3

I am trying to get a nand gate to work like the one mentioned in this article, and it takes issue with the ifnum being fed a single integer rather than a pair of integers with an equals. When I fix that, I come up with code that looks something like this:

 \newcommand{\nand}[2]{
 \count0=#1
 \count1=#2
 \ifnum \count0=\count1 \ifnum \count0=1 0\else 1 \fi \else 1 \fi
 } 

and at first seems to work fine, i.e. when I do \nand{1}{1} I get 0. However, when I try \nand{\nand{1}{1}}{1} I get =1 0 0. This does not seem to make any sense. Do I need to use a different keyword to force LaTeX to use the result of the command? What is causing this not to output 1?

  • First of all, \count0 is reserved for the page counter. – John Kormylo Jun 23 '16 at 3:26
2

Your assignments within the macro make it not expandable, and therefore you cannot nest it within other macros. If you go without the assignment, then you can nest them:

enter image description here

\documentclass{article}

\newcommand{\nand}[2]{%
  \ifnum #1=#2 \ifnum #1=1 0\else 1 \fi \else 1 \fi
}

\begin{document}

\verb|\nand{0}{0}|: \nand{0}{0}% 1

\verb|\nand{0}{1}|: \nand{0}{1}% 1

\verb|\nand{1}{0}|: \nand{1}{0}% 1

\verb|\nand{1}{1}|: \nand{1}{1}% 0

\bigskip

\verb|\nand{\nand{0}{0}}{0}|: \nand{\nand{0}{0}}{0}% \nand{1}{0} = 1

\verb|\nand{\nand{0}{1}}{0}|: \nand{\nand{0}{1}}{0}% \nand{1}{0} = 1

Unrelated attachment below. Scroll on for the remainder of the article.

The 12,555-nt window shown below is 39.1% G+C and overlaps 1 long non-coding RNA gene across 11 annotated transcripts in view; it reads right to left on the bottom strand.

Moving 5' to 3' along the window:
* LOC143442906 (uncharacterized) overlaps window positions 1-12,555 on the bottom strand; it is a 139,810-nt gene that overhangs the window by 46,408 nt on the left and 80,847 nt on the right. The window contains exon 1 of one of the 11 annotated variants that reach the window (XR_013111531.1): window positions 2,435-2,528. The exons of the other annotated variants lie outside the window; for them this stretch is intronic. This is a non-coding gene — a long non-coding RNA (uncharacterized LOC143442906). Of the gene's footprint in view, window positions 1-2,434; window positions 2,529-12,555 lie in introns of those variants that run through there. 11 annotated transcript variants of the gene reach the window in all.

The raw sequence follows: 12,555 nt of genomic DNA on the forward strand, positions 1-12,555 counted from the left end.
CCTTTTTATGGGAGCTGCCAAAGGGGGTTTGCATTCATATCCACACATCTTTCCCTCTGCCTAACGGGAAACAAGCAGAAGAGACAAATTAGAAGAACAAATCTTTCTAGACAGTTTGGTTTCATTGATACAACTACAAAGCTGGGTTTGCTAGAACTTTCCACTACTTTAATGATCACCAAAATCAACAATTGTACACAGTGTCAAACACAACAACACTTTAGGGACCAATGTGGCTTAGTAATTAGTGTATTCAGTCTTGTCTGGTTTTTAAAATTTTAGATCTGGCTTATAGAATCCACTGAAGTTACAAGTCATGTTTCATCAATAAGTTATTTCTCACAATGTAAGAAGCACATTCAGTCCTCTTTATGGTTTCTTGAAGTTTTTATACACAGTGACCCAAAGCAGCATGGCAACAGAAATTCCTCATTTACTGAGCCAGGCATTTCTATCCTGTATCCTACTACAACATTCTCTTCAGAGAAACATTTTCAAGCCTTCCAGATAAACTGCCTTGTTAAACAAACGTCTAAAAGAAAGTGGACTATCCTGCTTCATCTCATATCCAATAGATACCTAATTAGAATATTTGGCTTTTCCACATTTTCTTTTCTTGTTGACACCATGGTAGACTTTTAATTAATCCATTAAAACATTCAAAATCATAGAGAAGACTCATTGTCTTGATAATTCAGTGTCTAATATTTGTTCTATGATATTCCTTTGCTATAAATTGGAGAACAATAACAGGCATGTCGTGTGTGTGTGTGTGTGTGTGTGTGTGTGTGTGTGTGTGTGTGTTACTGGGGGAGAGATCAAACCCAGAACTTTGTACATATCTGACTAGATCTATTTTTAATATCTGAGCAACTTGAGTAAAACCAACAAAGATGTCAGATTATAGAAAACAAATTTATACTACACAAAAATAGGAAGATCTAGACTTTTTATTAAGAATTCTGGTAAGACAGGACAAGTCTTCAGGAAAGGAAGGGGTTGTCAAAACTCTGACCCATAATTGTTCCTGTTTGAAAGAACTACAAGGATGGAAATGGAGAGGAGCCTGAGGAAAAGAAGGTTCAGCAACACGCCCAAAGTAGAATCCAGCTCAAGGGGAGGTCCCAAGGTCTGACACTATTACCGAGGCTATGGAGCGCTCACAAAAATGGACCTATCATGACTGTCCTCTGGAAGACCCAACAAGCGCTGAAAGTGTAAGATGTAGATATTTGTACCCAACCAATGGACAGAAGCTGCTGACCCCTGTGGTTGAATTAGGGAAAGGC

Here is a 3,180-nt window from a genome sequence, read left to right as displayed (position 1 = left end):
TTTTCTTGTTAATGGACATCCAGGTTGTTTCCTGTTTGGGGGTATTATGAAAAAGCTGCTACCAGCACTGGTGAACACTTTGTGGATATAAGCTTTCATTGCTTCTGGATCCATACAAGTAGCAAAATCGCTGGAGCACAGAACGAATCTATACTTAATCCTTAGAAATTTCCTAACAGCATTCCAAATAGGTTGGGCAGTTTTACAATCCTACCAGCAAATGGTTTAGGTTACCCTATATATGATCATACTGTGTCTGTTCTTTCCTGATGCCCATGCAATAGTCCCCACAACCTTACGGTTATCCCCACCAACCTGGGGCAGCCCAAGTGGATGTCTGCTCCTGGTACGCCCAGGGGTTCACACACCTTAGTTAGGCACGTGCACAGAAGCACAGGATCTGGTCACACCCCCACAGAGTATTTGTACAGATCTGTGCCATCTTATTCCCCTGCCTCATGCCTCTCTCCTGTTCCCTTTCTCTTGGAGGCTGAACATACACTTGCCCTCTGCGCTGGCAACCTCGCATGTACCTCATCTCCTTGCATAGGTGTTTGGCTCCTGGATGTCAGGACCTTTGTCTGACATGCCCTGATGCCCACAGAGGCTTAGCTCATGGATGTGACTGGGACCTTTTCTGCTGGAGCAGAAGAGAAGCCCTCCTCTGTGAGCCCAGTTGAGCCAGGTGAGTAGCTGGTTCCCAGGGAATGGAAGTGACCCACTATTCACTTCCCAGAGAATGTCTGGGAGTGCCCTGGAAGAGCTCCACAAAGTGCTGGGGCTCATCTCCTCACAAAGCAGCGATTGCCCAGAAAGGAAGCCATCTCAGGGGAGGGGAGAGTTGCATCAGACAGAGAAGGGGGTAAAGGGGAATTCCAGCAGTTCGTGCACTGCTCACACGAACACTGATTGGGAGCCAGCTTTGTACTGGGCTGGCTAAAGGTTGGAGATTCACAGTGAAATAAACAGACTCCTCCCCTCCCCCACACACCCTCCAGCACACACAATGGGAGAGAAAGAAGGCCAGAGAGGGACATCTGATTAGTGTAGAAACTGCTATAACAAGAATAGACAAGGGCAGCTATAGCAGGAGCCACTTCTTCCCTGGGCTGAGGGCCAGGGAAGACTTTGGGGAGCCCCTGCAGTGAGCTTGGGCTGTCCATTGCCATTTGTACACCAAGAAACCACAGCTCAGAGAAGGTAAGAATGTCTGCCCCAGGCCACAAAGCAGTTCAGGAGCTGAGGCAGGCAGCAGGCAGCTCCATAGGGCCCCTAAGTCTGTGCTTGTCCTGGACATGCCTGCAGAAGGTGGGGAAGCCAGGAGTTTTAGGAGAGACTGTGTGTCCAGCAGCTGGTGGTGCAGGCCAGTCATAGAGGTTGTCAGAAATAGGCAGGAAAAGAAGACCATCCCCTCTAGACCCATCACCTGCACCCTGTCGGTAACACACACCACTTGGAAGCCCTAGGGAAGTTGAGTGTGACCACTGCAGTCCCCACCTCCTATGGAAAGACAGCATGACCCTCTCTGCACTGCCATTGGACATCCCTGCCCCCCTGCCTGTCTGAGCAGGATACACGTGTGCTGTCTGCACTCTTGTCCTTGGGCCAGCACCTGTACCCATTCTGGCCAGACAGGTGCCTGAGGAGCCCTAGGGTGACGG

\verb|\nand{\nand{1}{0}}{0}|: \nand{\nand{1}{0}}{0}% \nand{1}{0} = 1

\verb|\nand{\nand{1}{1}}{0}|: \nand{\nand{1}{1}}{0}% \nand{0}{0} = 1

\verb|\nand{\nand{0}{0}}{1}|: \nand{\nand{0}{0}}{1}% \nand{1}{1} = 0

\verb|\nand{\nand{0}{1}}{1}|: \nand{\nand{0}{1}}{1}% \nand{1}{1} = 0

\verb|\nand{\nand{1}{0}}{1}|: \nand{\nand{1}{0}}{1}% \nand{1}{1} = 0

\verb|\nand{\nand{1}{1}}{1}|: \nand{\nand{1}{1}}{1}% \nand{0}{1} = 1


\end{document}
| improve this answer | |
3

It works if you write it this way:

\newcommand\nand[2]{
    \ifnum #1=#2 \ifnum #1=1 0 \else 1 \fi \else 1 \fi
}
| improve this answer | |
  • Interesting, any idea why? – nosyarg Jun 23 '16 at 3:54
  • I think, from Werner's explanation, that by having \counter1 and \counter2 defined/called within the macro, \counter1 ends up being nested inside itself. – Jeffery Shivers Jun 23 '16 at 7:12

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